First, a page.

What holds us together? What makes society society? Or community community?
Social critics and philosophers, from the Frenchman who celebrated democracy in America, Alexis de Tocqueville, to 20th century English skeptic Michael Oakeshott, have praised civil association and voluntary associations. That is, human beings conversing and working together not as governors or the governed but as citizen volunteers in common rule or enterprise.
It’s not social services from government that give our life together depth and texture, they said. Not political pressure groups. Not even churches. But it is civil associations — what you might call neighbors and friends in bonds — that strengthen both individuals and communities.
I have visited three civil associations in Toledo recently. And one of the things that is interesting to me is that they are all three flexible and practical. They respond to human need as they find it.
One is Adelante, Toledo’s Hispanic American nonprofit. It has long been on Broadway in the South End. Adelante’s mission is to educate, advocate for its clients in the various governmental bureaucracies at all levels, and offer support services, in the neighborhood, city, and region. Adelante also offers direct assistance — from tutoring to help for young mothers and about-to-be mothers.
A second voluntary association is the Padua Center, a sort of neighborhood center and tutoring service in the Kwanzaa Park neighborhood. It is also a nonprofit and is located in an old Catholic church rectory on Nebraska Avenue.
Like Adelante it is in an “emerging neighborhood,” which means a poor neighborhood that refuses to quit. Padua is “Christian” in inspiration and action and run by a nun — Sister Virginia Welch. And, like Adelante, it simply tries to meet people where they are, and help them.
Throughout the day, Padua practices hospitality. Each morning, the center serves coffee and donuts to whoever comes through its doors. Food and kindness: Like Dorothy Day and the Catholic Workers. Like Jesus and his followers. No preaching, just neighborliness. Padua runs a neighborhood garden. Its space and its produce are open to any and all.
Padua also runs what it calls its “Padua Possibilities” program.
When a student receives a suspension from school and that student loses vital days of academic learning, Padua can step in with its alternative placement program. This consists of tutoring, behavior modification, and moral coaching. The tiny staff at Padua try to involve the parents — “inconvenience them a bit,” says Sister Ginny — sometimes to underline the need for the kid to change and sometimes to change the whole family dynamic. They also try to teach “peace education” to children who may be scrappers.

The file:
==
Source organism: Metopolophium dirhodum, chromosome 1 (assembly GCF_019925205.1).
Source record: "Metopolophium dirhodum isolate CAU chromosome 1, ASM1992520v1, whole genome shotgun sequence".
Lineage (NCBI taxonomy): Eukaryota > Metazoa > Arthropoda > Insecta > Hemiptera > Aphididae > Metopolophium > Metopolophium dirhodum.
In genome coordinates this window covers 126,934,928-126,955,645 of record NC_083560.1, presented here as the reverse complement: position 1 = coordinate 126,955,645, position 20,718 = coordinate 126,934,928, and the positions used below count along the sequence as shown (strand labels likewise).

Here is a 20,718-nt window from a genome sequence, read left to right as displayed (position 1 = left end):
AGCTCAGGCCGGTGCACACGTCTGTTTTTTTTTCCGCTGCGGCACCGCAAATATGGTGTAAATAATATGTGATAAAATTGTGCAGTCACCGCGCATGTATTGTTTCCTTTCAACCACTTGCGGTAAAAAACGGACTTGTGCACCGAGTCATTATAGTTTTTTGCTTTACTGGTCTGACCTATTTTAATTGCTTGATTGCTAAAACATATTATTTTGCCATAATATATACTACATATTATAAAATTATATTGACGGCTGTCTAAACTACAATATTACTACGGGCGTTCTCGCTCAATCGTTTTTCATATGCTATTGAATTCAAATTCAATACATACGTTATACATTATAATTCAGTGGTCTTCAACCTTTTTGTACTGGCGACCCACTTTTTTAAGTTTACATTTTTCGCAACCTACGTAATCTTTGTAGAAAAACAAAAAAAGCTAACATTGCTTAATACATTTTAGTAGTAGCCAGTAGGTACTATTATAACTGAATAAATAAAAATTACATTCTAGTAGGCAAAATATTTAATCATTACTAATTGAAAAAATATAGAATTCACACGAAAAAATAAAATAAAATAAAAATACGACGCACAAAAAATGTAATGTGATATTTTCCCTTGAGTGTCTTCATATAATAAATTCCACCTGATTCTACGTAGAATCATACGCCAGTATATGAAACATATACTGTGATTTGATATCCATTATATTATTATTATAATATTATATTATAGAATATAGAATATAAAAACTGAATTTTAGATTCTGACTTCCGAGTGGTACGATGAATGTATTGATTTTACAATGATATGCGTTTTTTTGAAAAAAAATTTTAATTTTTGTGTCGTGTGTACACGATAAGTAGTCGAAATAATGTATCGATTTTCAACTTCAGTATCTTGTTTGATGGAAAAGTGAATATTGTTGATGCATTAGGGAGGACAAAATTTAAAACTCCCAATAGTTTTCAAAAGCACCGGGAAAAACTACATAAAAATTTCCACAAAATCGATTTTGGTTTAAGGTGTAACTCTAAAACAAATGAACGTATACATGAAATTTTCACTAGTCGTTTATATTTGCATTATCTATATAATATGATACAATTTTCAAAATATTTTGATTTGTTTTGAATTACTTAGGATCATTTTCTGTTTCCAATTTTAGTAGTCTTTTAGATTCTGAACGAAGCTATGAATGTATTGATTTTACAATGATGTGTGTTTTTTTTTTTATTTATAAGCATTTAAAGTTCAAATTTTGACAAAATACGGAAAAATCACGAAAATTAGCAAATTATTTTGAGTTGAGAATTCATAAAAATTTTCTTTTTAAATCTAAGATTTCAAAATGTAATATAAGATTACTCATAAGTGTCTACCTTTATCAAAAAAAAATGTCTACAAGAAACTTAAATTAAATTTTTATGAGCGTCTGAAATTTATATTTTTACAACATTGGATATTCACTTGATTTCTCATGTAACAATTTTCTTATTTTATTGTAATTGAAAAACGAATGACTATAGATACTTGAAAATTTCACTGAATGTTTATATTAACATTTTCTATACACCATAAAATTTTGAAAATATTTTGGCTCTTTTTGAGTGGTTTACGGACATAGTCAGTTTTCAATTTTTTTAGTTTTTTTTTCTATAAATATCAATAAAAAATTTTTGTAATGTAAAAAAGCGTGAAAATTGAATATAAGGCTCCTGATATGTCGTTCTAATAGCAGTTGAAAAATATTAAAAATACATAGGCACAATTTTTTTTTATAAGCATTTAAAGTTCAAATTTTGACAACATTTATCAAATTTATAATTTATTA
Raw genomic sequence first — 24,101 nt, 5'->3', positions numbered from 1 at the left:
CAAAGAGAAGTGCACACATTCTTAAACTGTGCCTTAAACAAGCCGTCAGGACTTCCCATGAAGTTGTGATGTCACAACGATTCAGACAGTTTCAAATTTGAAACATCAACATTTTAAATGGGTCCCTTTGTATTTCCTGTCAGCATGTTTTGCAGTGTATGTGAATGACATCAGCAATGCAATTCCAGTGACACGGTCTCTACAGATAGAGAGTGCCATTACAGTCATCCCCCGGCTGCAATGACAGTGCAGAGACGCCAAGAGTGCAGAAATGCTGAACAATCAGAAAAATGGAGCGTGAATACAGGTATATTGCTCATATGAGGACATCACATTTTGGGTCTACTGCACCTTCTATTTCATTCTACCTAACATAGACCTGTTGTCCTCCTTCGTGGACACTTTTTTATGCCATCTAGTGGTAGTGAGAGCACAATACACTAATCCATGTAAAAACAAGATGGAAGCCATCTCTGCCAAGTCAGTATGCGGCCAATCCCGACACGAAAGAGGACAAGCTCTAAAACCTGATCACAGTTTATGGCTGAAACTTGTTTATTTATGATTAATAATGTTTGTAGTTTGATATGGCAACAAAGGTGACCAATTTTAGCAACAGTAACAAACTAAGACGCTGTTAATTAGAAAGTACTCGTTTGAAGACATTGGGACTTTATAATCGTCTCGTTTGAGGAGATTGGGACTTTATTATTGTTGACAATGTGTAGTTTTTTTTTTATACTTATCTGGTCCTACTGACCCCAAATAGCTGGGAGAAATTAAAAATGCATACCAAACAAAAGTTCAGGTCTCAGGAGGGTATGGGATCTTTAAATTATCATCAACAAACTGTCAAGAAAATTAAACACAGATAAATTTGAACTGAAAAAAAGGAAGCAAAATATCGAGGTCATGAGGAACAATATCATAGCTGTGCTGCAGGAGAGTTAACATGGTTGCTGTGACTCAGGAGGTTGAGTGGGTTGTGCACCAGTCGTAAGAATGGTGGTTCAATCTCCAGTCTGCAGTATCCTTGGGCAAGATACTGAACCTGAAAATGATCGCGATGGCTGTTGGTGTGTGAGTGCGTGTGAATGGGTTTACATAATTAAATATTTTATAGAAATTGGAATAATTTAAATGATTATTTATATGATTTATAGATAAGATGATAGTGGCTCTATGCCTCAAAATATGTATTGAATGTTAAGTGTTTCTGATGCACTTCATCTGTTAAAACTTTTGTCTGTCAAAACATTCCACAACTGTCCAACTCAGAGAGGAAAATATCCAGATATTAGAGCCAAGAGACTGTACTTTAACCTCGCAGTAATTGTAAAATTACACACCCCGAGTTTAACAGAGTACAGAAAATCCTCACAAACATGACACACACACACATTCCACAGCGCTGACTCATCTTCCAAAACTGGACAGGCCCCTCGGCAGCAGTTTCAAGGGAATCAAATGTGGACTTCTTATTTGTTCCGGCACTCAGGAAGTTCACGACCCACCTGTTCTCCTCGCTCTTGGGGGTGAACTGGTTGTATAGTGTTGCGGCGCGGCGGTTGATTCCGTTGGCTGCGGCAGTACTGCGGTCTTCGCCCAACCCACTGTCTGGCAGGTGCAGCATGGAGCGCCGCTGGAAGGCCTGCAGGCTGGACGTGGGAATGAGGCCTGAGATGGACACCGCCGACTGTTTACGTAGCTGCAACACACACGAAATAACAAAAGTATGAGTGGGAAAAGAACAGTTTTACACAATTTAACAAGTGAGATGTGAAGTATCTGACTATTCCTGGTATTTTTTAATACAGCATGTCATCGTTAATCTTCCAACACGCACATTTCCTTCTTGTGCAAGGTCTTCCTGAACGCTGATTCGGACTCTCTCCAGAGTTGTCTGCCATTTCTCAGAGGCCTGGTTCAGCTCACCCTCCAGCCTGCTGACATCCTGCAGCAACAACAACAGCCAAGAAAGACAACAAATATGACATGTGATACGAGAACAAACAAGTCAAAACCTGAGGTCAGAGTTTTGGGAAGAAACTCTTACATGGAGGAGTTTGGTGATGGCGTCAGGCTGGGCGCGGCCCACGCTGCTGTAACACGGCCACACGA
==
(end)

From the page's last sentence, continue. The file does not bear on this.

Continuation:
Presently the Padua Possibilities Program services Robinson School, Martin Luther King Academy for Boys, and Sherman Elementary.
Both of these civil or voluntary associations do what they do for very little money — roughly the cost of printer cartridges for the municipal government of the city of Toledo for a year.
At both places, when I stopped by recently, the spirit of the late Jack Ford hovered. Our former mayor founded Adelante and he was a close friend and supporter of Padua. They still talk about him at both places.
And then we have the Sylvania Franciscan Village — a unique civil association, in my life experience. It describes itself as “a new way of being together.”
The Franciscan Village does not have one goal or end, but fosters the work of many people with many life-enhancing projects and goals. It is deeply rooted in the values of St. Francis of Assisi — that is its only unifying theme.
The Franciscan village helps to support Lourdes University and Bethany House (the residential shelter for battered women), but it also sponsors a guesthouse in Haiti, wellness and health-care programs, an old folks home, The Rev. Jim Bacik’s lectures at Lourdes, other free public lectures and workshops on everything from theology to urban gardens — all manner of things. Last year it sponsored a forum and workshops by two parents who lost children at the gun slaughter at Sandy Hook, Conn.
Two Catholic sisters are responsible here too — Sister Mary Jon Wagner, OSF, head of the Sylvania Franciscan sisters of St. Francis, and Sister Janet Doyle, OP, head of the Franciscan Village.
De Tocqueville viewed voluntary organizations as the essential expression of American democracy and social vitality. Mr. Oakeshott believed something similar. He said that civil associations are what law and the state ride upon.
In Toledo, these three nourish our community the way rain nourishes the Earth. We often take such organizations for granted and sometimes don’t see them at all; they are invisible to most of us most of the time. But they are organic to our community in a way that government can never be. They connect people. They teach people. They help people. They inspire.
Keith C. Burris is the editorial page editor of The Blade. Contact him at: firstname.lastname@example.org or 419-724-6266.
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